This site uses cookies to store information on your computer. I'm fine with this Cookie information
Follow is on Twitter Like us on Facebook Follow us on Instagram
COVID-19 (Coronavirus info)

Information and guidance for public, NHSGGC staff, and community-based services.  Hospital visiting restrictions now in place.

Helping Hands: Critical Care Nurse pens touching poem in recognition of colleagues for International Nurses Day

Wednesday, May 12, 2021

An NHS Greater Glasgow and Clyde critical care worker has written a poem to recognise the hard work and dedication of colleagues as part of International Nurses Day 2021.

Senior Charge Nurse, Ruth Wilson, tells the tale of a nurse’s role through ‘Helping Hands’ which outlines the huge remit and responsibility of nurses in providing day-to-day care in the health sector.

Ruth, 55 from Ayrshire who has worked as a nurse for more than 36 years, sees first-hand how colleagues look after patients on a day-to-day basis, with the spotlight on them now, more than ever before. 

Ruth said: “I like to write poetry in my spare time and it seemed fitting that for this year’s International Nurses Day that I wrote something which resonated with colleagues and reflected their hard work, not just during the pandemic, but year-round year after year.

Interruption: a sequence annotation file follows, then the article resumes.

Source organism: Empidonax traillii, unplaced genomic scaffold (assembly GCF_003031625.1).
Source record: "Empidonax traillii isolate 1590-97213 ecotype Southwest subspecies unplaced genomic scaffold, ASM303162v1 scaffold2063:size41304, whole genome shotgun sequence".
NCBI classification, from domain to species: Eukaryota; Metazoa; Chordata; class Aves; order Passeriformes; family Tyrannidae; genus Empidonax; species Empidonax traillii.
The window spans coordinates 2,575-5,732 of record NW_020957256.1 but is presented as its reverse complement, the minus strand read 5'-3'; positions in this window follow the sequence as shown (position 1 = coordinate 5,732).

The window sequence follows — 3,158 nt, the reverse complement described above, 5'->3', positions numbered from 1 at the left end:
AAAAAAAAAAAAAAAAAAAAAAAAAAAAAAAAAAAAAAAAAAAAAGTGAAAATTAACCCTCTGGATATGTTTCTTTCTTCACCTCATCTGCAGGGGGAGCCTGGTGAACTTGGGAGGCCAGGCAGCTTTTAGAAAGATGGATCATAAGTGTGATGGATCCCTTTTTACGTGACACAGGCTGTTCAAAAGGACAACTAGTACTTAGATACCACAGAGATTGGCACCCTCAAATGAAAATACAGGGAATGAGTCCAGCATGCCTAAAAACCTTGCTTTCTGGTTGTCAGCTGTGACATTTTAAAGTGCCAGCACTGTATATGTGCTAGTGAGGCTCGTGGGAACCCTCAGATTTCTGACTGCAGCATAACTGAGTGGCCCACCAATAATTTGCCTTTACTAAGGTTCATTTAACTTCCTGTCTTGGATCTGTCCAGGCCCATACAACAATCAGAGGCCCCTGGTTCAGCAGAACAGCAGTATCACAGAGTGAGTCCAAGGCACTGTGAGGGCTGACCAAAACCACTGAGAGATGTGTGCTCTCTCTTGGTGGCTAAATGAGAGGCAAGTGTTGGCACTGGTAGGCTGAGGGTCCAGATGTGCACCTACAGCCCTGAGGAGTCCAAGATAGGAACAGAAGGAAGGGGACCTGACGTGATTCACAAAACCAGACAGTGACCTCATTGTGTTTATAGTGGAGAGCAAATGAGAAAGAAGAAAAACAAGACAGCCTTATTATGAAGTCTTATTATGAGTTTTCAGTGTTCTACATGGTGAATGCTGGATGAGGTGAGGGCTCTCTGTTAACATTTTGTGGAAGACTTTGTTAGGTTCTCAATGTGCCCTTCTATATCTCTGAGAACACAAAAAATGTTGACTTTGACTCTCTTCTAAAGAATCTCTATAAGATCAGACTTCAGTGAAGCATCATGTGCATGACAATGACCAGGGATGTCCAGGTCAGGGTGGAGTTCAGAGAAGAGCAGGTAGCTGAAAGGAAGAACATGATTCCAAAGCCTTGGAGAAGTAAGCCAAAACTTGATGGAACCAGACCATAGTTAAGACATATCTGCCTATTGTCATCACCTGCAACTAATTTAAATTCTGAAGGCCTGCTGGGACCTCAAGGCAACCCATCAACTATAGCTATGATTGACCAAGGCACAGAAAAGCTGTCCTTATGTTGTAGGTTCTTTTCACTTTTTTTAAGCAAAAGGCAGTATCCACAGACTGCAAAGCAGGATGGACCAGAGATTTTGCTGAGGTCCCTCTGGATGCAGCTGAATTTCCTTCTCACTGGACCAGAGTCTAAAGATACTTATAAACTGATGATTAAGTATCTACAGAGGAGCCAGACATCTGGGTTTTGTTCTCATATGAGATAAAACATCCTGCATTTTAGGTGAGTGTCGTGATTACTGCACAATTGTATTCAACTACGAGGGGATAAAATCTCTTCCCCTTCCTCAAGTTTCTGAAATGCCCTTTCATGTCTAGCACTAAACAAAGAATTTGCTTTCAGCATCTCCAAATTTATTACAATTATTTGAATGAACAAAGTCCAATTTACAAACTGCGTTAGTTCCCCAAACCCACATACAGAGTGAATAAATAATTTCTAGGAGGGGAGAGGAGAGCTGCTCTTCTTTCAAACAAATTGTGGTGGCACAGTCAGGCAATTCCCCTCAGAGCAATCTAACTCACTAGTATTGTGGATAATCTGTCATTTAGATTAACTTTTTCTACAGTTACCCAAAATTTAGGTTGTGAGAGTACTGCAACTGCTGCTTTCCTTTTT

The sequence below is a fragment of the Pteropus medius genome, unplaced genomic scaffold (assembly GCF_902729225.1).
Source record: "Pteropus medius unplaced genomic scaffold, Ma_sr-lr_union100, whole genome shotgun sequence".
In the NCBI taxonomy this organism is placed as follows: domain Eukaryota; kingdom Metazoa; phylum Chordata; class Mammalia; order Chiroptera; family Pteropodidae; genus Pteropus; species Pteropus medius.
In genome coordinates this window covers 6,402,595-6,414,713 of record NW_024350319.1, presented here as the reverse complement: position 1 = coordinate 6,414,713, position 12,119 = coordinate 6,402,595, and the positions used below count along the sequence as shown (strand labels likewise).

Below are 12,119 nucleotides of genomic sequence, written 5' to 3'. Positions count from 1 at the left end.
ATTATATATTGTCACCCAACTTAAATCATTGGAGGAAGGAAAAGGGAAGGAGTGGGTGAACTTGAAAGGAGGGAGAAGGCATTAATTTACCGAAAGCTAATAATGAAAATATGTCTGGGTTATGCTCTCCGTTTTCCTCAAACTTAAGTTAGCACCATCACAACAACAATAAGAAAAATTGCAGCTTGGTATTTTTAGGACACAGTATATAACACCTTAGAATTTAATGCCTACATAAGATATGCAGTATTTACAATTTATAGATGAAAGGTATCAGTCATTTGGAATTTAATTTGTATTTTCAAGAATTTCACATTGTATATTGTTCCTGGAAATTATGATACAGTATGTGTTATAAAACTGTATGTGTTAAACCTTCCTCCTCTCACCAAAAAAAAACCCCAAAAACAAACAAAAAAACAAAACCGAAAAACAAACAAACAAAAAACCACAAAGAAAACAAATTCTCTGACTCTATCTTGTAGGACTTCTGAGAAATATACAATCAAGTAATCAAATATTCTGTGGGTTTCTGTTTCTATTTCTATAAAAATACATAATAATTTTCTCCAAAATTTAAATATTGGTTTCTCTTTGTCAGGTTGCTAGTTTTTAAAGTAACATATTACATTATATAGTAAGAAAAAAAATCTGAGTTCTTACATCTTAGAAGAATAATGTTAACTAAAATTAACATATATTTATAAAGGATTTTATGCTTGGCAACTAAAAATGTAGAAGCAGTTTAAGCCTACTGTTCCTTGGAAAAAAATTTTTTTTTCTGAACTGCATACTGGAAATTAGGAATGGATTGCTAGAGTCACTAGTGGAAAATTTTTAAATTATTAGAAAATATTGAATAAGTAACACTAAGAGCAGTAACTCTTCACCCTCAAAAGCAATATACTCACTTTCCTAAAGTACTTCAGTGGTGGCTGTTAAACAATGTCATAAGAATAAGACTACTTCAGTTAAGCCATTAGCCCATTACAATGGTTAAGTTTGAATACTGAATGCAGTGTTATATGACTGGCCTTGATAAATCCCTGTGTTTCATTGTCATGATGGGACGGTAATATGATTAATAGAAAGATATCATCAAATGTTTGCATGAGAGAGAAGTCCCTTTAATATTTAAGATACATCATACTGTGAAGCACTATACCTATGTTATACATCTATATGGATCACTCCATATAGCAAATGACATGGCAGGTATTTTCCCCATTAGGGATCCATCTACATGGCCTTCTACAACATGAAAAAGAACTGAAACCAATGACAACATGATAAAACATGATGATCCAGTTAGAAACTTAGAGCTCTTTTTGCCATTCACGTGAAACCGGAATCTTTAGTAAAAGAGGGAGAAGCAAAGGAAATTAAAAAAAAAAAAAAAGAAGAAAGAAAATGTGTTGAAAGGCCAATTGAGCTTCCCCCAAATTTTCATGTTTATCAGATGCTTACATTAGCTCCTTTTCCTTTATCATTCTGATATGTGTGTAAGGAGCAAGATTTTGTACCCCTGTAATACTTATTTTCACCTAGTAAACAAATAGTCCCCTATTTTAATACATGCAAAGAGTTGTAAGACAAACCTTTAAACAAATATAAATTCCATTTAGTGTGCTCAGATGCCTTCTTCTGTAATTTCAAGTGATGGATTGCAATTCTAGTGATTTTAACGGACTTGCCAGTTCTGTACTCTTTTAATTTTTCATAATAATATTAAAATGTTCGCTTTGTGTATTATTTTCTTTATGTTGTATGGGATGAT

“Delivering person centred care lies at the heart of everything we do at NHS Greater Glasgow and Clyde and being a nurse I think embodies this principle. I hope people enjoy the poem and take something positive away from it.”

Helping Hands


At the start of the day, hands are washed before countless nursing tasks

Protecting ourselves with hand hygiene and professionally fitted masks


These hands will wash patients, write careplans, and administer medication

They will clean surfaces and equipment with total dedication


These hands will give out meals, make beds, and answer numerous telephone calls

They will guide and support mobilising patients in order to prevent falls


These hands will pour cups of tea, tie up linen, and empty patient bedpans

They will secure pumps and equipment to gleaming drip stands


These hands will feed and clothe, perform oral hygiene and comb hair

They will fill out fluid balance charts and give regular catheter care


These hands will take notes on ward rounds, and order things on “Trak”

They will dispense analgesia, offer a massage or give a soothing ice pack


These hands will organise flowers, open cards and tidy the place

They will dress wounds, cut nails, moisturise patient’s bodies and their face


These hands will soothe fevered brows through the comfort of touch

They will wipe away tears when it all gets too much


These hands will perform CPR and airway skills and really without much thought

Will automatically pilot to the resuscitation skills they were taught


They will support relatives with bad news, and patients will be allowed to cry

They will perform last offices when their patients die


They will sign discharge letters when people are getting home

They will clean all the surfaces shinier than chrome


These hands are priceless hands, helping hands, the hands you hope are there

If you ever get sick yourself, you want hands that care.


Ruth Wilson



Search by :

Keyword :

Start Date :

End Date :

Last Updated: 11 November 2021